So, this is were I'm confused. Can they obtain a LOMA before construction with the elevation certificate they have? Or, once the structure is completed another elevation certificate will need to be done and then a LOMA can be submitted to FEMA?

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#2094145 - 08/19/16 01:15 AM Re: flood insurance on new construction cricket
David Dickinson Offline
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David Dickinson
Joined: Nov 2000
Posts: 18,762
Central City, NE
A LOMA indicates the NFIP map is incorrect. It's not based on the elevation of the building but rather the incorrect map information. A LOMR demonstrates a property has been changed - typically by fill. If the map is wrong, the borrower should be able to get a LOMA before construction.
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David Dickinson
http://www.bankerscompliance.com

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#2094149 - 08/19/16 02:28 AM Re: flood insurance on new construction cricket
rlcarey Online
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rlcarey
Joined: Jul 2001
Posts: 79,292
Galveston, TX
Actually, prior to construction, the best they can do is a CLOMR unless the property is eligible for a LOMA:

https://www.fema.gov/conditional-letter-map-revision

" A Conditional Letter of Map Revision (CLOMR) is FEMA's comment on a proposed project that would, upon construction, affect the hydrologic or hydraulic characteristics of a flooding source and thus result in the modification of the existing regulatory floodway, the effective Base Flood Elevations (BFEs), or the Special Flood Hazard Area (SFHA). The letter does not revise an effective NFIP map, it indicates whether the project, if built as proposed, would be recognized by FEMA. FEMA charges a fee for processing a CLOMR to recover the costs associated with the review. Building permits cannot be issued based on a CLOMR, because a CLOMR does not change the NFIP map.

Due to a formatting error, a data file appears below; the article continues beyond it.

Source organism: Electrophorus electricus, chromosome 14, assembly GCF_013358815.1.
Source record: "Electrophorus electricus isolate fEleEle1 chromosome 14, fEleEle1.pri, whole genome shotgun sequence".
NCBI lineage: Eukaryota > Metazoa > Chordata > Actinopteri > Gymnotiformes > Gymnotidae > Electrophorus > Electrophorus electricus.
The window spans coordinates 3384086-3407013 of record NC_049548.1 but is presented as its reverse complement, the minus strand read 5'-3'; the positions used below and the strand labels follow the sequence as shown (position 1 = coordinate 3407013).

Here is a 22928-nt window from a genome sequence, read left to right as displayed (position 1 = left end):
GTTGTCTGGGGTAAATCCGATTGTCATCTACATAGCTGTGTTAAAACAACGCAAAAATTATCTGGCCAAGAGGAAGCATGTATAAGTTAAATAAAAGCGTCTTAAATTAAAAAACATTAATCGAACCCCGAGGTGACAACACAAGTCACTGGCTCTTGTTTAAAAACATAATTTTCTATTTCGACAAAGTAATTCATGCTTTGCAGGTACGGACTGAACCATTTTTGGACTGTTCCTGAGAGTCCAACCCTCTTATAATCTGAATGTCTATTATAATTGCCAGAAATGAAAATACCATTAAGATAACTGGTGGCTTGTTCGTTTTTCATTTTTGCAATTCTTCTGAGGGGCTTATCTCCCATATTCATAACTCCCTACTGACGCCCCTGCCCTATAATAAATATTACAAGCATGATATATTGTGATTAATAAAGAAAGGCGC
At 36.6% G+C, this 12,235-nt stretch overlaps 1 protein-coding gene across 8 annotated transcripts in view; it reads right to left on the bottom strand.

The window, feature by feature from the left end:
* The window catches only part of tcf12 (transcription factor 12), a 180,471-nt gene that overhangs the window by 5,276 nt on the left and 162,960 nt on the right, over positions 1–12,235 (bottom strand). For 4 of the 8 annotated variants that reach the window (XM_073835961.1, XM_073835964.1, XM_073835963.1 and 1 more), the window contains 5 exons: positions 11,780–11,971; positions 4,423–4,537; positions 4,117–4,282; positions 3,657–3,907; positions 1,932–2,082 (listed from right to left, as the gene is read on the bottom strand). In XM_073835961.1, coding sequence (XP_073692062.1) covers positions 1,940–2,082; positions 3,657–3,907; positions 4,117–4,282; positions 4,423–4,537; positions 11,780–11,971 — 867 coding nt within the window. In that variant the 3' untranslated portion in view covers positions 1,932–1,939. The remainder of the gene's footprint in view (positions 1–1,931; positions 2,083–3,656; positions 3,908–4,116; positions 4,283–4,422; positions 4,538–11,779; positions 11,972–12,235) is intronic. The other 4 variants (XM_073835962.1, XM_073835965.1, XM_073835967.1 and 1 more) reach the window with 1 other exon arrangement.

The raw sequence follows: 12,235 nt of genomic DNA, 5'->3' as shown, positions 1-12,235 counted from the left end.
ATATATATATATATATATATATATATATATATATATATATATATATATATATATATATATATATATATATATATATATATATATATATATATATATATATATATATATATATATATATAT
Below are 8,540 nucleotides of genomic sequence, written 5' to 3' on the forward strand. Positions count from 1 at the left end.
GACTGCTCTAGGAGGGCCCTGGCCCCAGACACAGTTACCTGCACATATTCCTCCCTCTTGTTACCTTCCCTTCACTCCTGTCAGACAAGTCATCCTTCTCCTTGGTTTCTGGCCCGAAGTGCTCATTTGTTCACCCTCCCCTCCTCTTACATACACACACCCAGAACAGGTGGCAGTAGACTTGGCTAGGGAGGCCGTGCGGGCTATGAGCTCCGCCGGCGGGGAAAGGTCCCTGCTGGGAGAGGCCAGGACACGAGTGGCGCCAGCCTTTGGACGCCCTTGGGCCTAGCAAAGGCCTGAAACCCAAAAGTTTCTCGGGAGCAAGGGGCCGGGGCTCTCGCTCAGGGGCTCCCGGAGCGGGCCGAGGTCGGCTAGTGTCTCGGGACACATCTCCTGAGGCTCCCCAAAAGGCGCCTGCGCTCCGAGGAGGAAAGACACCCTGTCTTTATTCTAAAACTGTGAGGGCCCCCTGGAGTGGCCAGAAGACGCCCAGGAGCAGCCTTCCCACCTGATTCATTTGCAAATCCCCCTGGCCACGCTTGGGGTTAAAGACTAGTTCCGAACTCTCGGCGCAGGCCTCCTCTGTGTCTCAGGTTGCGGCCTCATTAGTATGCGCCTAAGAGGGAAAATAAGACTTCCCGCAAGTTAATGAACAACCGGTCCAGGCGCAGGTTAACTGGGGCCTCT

Once a project has been completed, the community must request a revision to the Flood Insurance Rate Map (FIRM) to reflect the project. "As-built" certification and other data must be submitted to support the revision request."

A CLOMR will not exempt the loan for the flood hazard insurance requirements. If they are actually issued a LOMR after construction, the flood insurance premium will be fully refundable.
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The opinions expressed here should not be construed to be those of my employer: PPDocs.com

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#2226181 - 11/22/19 03:53 PM Re: flood insurance on new construction cricket
Snowmann Offline
Member
Joined: Feb 2011
Posts: 50
Follow up Questions:

Flood Determination at time of construction loan stated not in flood zone. For a HELOC 9 months later, flood determination states completed building is in flood zone. We were never notified of any change from 3rd party determination company.

It was originally a construction to perm loan. Is the switch from construction to perm considered a MIRE event to where we should have pulled another determination, or is this on the 3rd party company?

I'm terribly confused on where blame needs to be placed here, if any. The new HELOC is definitely MIRE, so we're fine there, but are we going to deal with regulatory issues here?

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#2226184 - 11/22/19 04:26 PM Re: flood insurance on new construction cricket
COMPL101TX Offline
Member
Joined: Apr 2018
Posts: 89
"Flood Determination at time of construction loan stated not in flood zone."

I would try to find out why the initial determination didn't put the new building in the flood zone but the one for the HELOC did. Was there a change in where the building was built?

"We were never notified of any change from 3rd party determination company."

Your 3rd party provider would notify you of map changes, not of new constructions.

"Is the switch from construction to perm considered a MIRE event to where we should have pulled another determination, or is this on the 3rd party company?"

Your initial determination should have put the building in a flood zone and flood insurance should have been required as soon as the pouring of slab or footing was made.